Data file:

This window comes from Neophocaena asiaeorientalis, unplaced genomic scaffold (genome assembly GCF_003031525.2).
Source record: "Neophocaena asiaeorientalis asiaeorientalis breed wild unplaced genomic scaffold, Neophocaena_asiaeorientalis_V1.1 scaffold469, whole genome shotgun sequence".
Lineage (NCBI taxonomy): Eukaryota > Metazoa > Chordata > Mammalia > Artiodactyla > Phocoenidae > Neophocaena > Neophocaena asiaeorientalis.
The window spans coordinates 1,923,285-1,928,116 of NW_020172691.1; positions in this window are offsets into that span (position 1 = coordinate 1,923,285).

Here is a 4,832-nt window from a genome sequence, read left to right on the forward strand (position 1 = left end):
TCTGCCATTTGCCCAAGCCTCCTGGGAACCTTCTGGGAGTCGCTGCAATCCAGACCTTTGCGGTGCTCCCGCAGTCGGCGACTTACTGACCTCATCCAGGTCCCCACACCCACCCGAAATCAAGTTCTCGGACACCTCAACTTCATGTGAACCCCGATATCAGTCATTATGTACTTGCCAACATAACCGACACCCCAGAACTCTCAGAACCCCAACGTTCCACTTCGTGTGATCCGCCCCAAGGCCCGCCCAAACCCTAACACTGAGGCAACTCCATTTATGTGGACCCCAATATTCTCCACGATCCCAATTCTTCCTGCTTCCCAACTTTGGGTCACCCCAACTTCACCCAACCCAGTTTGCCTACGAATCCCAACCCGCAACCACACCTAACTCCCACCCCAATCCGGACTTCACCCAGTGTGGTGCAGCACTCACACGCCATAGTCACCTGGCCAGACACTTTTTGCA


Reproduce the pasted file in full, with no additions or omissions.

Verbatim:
This window comes from Neophocaena asiaeorientalis, unplaced genomic scaffold (genome assembly GCF_003031525.2).
Source record: "Neophocaena asiaeorientalis asiaeorientalis breed wild unplaced genomic scaffold, Neophocaena_asiaeorientalis_V1.1 scaffold469, whole genome shotgun sequence".
Lineage (NCBI taxonomy): Eukaryota > Metazoa > Chordata > Mammalia > Artiodactyla > Phocoenidae > Neophocaena > Neophocaena asiaeorientalis.
The window spans coordinates 1,923,285-1,928,116 of NW_020172691.1; positions in this window are offsets into that span (position 1 = coordinate 1,923,285).

Here is a 4,832-nt window from a genome sequence, read left to right on the forward strand (position 1 = left end):
TCTGCCATTTGCCCAAGCCTCCTGGGAACCTTCTGGGAGTCGCTGCAATCCAGACCTTTGCGGTGCTCCCGCAGTCGGCGACTTACTGACCTCATCCAGGTCCCCACACCCACCCGAAATCAAGTTCTCGGACACCTCAACTTCATGTGAACCCCGATATCAGTCATTATGTACTTGCCAACATAACCGACACCCCAGAACTCTCAGAACCCCAACGTTCCACTTCGTGTGATCCGCCCCAAGGCCCGCCCAAACCCTAACACTGAGGCAACTCCATTTATGTGGACCCCAATATTCTCCACGATCCCAATTCTTCCTGCTTCCCAACTTTGGGTCACCCCAACTTCACCCAACCCAGTTTGCCTACGAATCCCAACCCGCAACCACACCTAACTCCCACCCCAATCCGGACTTCACCCAGTGTGGTGCAGCACTCACACGCCATAGTCACCTGGCCAGACACTTTTTGCA